Thursday, October 11, 2012

Low-key Tinsetowners Mark and Dina Waters List at a Loss

SELLERS: Mark and Dina Waters
LOCATION: Los Angeles, CA
PRICE: $5,199,000
SIZE: 6,508 square feet, 6 bedrooms, 6.5 bathrooms

YOUR MAMAS NOTES: Thanks to a covert communique from Our Fairy Godmother in Bel Air Your Mama has learned that low-key movie and television director Mark Waters and his low-profile and under-appreciated, stage-trained actress wife Dina Waters have put their elegant faux-French chateau in Los Angeles' historic and hoity toity Hancock Park 'hood up for sale with a $5,199,000 asking price.

Mister Waters is best known, perhaps, as a director for hire who steered the Showbiz ship for the quirky, low budget bomb The House of Yes with Parker Posey as well as a couple of successful pre-tabloid-trainwreck Lindsay Lohan vehicles (Freaky Friday and Mean Girls). More recently he directed the Jim Carry-comedy Mister Popper's Penguins and he's credited as the director of first season of the currently airing television program Made in Jersey, a series Your Mama has not seen with our own boozy and judgmental eyeballs but suspect may have missed Tinseltown's quickly fading obsession with all things New Joizee.

In addition to her theater credits that include the Broadway production of The Iceman Cometh with Kevin Spacey in the late 1990s, Missus Waters (nee Spybey) won a Daytime Emmy in 1993 for her starring role on Lifestories: Families in Crisis. Since then has appeared in—but not starred in—a slew of movies and television programs including Striptease, The First Wives Club, Remember WENN, Freaky Friday, Men Behaving Badly, Six Feet Under, Greg the Bunny and Just Like Heaven. Most recently Missus Waters lent her voice to the short-lived animated series Neighbors From Hell with Will Sasso and Molly Shannon.

According to our entire unscientific research on Redfin, the current, $5,199,000 price tag for Mister and Missus Waters' Hancock Park residence makes it the third most expensive property currently on the open market in the 90020 zip code, the most expensive being the fabled Dorothy Chandler estate that was listed since May (2012) at $11,250,000.

If a real estate rabbit gets pulled out of a hat and the Waters' house gets sold at full price it would only be the fourth most expensive property to sell in the 90020 zip code in the last three years, the most expensive being the 11,000-plus square foot mansion former sit-com star David Schwimmer sold in June 2012 for $8,865,000 and another being a 5 bedroom and 8 bathroom corner compound that oddball musical innovator Beck picked up in June 2007 for $6,750,000, foolishly listed a year later for $9,000,000 and finally unloaded in August 2010 at a dramatic loss for $5,600,000 to power house hospital drama-centric creator/writer/producer Shonda Rimes (Grey's Anatomy, Private Practice).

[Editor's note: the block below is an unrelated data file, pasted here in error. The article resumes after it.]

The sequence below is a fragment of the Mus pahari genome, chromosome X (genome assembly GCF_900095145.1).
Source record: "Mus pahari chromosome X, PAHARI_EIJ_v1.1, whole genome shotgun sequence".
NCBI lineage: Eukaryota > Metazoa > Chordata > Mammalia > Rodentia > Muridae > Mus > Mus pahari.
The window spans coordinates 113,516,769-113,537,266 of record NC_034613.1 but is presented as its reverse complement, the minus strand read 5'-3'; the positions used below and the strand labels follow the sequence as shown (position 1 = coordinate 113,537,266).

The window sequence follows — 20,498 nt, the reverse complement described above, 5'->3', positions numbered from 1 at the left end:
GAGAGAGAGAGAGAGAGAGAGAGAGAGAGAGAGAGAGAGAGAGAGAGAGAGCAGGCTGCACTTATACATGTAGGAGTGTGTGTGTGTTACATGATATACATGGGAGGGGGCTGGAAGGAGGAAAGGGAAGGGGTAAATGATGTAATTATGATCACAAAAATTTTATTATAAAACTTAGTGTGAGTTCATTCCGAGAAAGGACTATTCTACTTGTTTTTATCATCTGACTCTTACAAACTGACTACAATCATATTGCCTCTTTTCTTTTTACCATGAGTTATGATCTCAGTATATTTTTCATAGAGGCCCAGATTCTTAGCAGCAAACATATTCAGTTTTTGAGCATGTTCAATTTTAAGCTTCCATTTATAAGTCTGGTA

So—and sadly for Mister and Missus Waters bank accounts—while the $5,199,000 price tag is most certainly on the high side for comparable properties in the neighborhood it is, none-the-less, a purse-punching $400,001 less than the $5,600,000 property records show the couple coughed up for the fully packed if somewhat compact estate seven years ago, in August 2005, at the electrified apex of the most recent but long-ago-burst real estate bubble.

Current listing information shows the un-gated and stately, two-story faux-chateau was originally built in 1927, sits on a pancake flat .71 acre lot and measures a spacious 6,508 square feet with a total of 6 bedrooms and 6.5 bathrooms, plus a separate apartment privately located atop the attached two-car garage that's tucked discreetly down a long driveway at the side of the house and perfect for over-night house guests or live-in domestic worker.

The simple, unoffensive and fastidiously maintained landscaping at the front of the house is mirrored in the updated and upgraded but decidedly traditional interiors that include a grand, impress-the-guests-style double-height foyer with semi-glossy espresso-colored wood floors, white walls and a quietly theatrical curved staircase with tightly banister-ed wrought iron railing. The deep brown wood floors extend into the spacious formal living room with fireplace and soft gray walls set off against high-gloss white moldings, trim work and wall frames. Listing information indicates the Water's residence also contains a formal dining room and a wood-paneled library with built-in book cases and a second fireplace.